“ Poor Godwin! I was passing his tomb the other day in Cripplegate church-yard. There are some verses upon it written by Miss — which if I thought good enough I would send
He was one of those who would have hailed your return, not with boisterous shouts and clamors, but with the complacent gratulations of a philosopher anxious to promote knowledge as leading to happiness, but his systems and his theories are ten feet deep in Cripplegate 'mould. Coleridge is just dead, having lived just long enough to close the eyes of Wordsworth, who paid the debt to nature but a week or two before, poor Col., but two days before he died, he wrote to a bookseller proposing an epic poem on the Wanderings of Cain,' in twentyfour books. It is said he has left behind him more than forty thousand treatises in criticism, metaphysics, and divinity, but few of them in a state of completion. They are now destined, perhaps, to wrap up spices. You see whát mutations the busy hand of Time has produced, while you have consumed in foolish voluntary exile that time which might have gladdened your friends, – benefited your country; but reproaches are useless. Gather up the wretched reliques, my friend, as fast as you can, and come to your old home. I will rub mny eyes and try to recognise you. We will shake withered hands together, and talk of old things, – of St. Mary's church and the barber's opposite, where the young students in mathematics used to assemble. Poor Crips, that kept it afterwards, set up a fruit
erer's shop in Trumpington Street, and for aught I know resides there still, for I saw the name up in the last journey I took there with my sister just before she died. I suppose you heard that I had left the India House, and gone into the Fishmongers' Almhouses over the bridge. I have a little cabin there, small and homely, but you shall be welcome to it. You like oysters, and to open them yourself; I'll get you some if you come in oyster time. Marshall, Godwin's old friend, is still alive, and talks of the faces you used to make.” — Vol. 11. pp. 18 – 22.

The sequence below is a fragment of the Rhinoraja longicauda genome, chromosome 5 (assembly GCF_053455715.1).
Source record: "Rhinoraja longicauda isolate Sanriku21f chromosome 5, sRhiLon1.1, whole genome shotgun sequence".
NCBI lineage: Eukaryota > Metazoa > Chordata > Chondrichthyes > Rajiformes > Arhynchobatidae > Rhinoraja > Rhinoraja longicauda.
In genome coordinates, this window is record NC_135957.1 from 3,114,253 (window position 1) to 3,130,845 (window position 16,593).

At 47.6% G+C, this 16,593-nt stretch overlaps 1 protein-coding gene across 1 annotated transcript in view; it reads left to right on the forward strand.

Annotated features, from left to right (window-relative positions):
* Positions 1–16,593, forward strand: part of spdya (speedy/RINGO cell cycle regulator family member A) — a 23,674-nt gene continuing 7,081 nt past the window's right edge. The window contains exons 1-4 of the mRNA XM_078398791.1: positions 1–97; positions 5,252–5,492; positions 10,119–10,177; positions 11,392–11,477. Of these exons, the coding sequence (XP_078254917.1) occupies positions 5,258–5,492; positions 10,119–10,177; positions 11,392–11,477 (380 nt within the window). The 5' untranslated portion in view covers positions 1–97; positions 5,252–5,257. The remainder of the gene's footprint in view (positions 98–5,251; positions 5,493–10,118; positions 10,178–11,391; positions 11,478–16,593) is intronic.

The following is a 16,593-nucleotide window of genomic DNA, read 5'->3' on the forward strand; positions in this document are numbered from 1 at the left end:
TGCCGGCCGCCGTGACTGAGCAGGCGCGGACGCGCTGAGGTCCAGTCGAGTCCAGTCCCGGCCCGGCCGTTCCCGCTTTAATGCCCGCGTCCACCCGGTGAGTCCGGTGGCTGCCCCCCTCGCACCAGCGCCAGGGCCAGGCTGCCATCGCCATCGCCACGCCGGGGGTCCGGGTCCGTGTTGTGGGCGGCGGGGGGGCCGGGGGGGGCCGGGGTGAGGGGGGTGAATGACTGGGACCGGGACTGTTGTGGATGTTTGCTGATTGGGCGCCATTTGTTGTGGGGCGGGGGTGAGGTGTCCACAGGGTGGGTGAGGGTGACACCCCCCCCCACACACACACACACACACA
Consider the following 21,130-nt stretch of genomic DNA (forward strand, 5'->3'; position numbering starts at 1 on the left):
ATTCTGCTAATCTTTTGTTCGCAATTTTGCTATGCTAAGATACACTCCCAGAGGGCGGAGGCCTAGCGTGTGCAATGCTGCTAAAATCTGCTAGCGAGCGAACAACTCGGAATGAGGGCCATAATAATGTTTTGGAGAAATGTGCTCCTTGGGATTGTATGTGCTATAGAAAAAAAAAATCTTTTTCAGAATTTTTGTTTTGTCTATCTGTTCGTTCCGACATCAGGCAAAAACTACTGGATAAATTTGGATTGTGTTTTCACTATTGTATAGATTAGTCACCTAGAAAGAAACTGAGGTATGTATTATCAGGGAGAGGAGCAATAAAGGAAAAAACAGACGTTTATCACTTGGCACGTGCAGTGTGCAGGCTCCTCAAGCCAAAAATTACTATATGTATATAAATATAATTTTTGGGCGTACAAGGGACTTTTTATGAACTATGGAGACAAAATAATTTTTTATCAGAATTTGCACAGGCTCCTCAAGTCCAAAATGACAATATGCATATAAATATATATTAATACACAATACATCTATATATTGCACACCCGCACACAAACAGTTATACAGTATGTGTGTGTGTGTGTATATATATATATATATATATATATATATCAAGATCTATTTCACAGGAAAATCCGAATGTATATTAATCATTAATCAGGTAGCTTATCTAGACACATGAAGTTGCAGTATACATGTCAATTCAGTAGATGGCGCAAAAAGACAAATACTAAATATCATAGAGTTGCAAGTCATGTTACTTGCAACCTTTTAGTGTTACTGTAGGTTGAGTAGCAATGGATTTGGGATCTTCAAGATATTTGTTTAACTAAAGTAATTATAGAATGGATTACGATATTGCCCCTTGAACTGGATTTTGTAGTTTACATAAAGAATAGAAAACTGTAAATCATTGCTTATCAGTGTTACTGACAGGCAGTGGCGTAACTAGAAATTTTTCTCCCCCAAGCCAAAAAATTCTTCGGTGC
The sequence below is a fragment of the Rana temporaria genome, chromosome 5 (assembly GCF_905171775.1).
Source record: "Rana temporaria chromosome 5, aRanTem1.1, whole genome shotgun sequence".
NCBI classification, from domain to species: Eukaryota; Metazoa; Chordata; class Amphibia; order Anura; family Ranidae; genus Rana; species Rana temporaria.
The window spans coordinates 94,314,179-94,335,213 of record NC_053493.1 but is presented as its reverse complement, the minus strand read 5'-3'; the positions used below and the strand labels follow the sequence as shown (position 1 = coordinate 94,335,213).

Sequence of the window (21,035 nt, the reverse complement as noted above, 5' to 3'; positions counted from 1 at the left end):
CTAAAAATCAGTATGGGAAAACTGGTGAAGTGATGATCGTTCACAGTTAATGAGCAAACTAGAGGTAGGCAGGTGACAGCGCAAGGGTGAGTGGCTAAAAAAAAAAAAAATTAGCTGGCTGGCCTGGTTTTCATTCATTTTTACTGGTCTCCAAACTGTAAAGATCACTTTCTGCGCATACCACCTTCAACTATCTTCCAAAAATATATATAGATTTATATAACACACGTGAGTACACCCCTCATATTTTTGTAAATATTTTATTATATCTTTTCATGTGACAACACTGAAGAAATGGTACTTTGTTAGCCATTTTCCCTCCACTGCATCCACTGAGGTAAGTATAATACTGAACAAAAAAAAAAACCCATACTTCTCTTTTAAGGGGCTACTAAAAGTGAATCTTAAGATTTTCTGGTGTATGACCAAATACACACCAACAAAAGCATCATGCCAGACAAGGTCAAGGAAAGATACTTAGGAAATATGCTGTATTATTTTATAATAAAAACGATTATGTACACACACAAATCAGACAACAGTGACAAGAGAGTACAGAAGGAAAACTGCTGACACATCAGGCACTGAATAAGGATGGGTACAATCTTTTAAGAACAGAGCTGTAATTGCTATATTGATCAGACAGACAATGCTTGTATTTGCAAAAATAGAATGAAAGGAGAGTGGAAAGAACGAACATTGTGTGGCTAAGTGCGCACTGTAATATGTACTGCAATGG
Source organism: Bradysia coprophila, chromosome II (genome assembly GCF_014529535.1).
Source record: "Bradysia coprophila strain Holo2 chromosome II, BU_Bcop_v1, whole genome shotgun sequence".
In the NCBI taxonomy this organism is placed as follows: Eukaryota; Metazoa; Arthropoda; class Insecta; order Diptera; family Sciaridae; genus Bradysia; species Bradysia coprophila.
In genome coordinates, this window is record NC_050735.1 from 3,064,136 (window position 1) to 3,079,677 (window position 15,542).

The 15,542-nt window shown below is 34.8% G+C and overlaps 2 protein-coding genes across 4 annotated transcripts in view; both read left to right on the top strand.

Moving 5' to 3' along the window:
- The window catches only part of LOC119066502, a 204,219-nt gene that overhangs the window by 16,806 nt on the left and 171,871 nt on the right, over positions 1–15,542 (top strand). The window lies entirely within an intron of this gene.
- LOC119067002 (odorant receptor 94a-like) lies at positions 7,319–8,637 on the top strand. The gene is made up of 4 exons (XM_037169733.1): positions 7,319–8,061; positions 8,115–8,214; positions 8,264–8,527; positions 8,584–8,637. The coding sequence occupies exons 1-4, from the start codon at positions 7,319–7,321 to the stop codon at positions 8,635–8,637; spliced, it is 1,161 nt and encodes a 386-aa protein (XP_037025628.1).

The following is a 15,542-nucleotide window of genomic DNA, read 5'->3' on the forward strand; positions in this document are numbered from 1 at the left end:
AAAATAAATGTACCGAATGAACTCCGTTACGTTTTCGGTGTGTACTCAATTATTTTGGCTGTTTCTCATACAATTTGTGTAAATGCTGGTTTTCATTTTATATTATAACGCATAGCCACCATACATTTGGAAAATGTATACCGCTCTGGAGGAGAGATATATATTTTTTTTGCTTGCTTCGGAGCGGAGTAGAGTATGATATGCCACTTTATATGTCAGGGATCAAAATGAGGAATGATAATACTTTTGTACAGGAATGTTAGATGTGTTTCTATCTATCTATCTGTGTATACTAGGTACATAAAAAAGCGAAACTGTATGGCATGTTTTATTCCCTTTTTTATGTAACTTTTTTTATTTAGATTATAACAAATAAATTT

In a letter addressed to Coleridge, the reader of “ Elia” will be amused with the first outline of the Essay on Roast Pig.
“Dear C. — It gives me great satisfaction to hear that the pig turned out so well, — they are interesting creatures at a
what a pity such buds should blow out into the maturity of rank bacon! You had all some of the crackling, and brain sauce,
you remember to rub it with butter, and gently dredge it a little, just before the crisis ? Did the eyes come away kindly, with no dipean avulsion? Was the crackling the color of the ripe pomegranate ? Had you no cursed compliment of boiled neck of mutton before it, to blunt the edge of delicate desire ? Did you flesh maiden teeth in it ? Not that I sent the pig, nor can form the remotest guess what part O. could play in the business. I never knew him give any thing away in my life. He would not begin with strangers. I suspect the pig, after all, was meant for me; but at the unlucky juncture of time being absent, the present somehow went round to Highgate. To confess an honest truth, a pig is one of those things I could never think of sending away. Teals, widgeons, snipes, barn-door-fowl, ducks, geese, — your tame villalio things,
Welsh mutton, collars of brawn, sturgeon, fresh or pickled, your potted char, Swiss cheeses, French pies, early grapes, muscadines, I impart as freely unto my friends as to myself. They are but self-extended; but pardon me if I stop somewhere, where the fine feeling of benevolence giveth a higher smack than the sensual rarity, there my friends (or any good man) may command me; but pigs are pigs, and I myself therein am nearest to myself. Nay, I should think it an affront, an undervaluing done to Nature who bestowed such a boon upon me, if in a churlish mood I parted with the precious gift. One of the bitterest pangs I ever felt of remorse was when a child, old aunt had strained her pocket-strings to bestow a sixpenny whole plum-cake upon me. In my way home through the Borough, I met a venerable old man, not a mendicant, but there
- my kind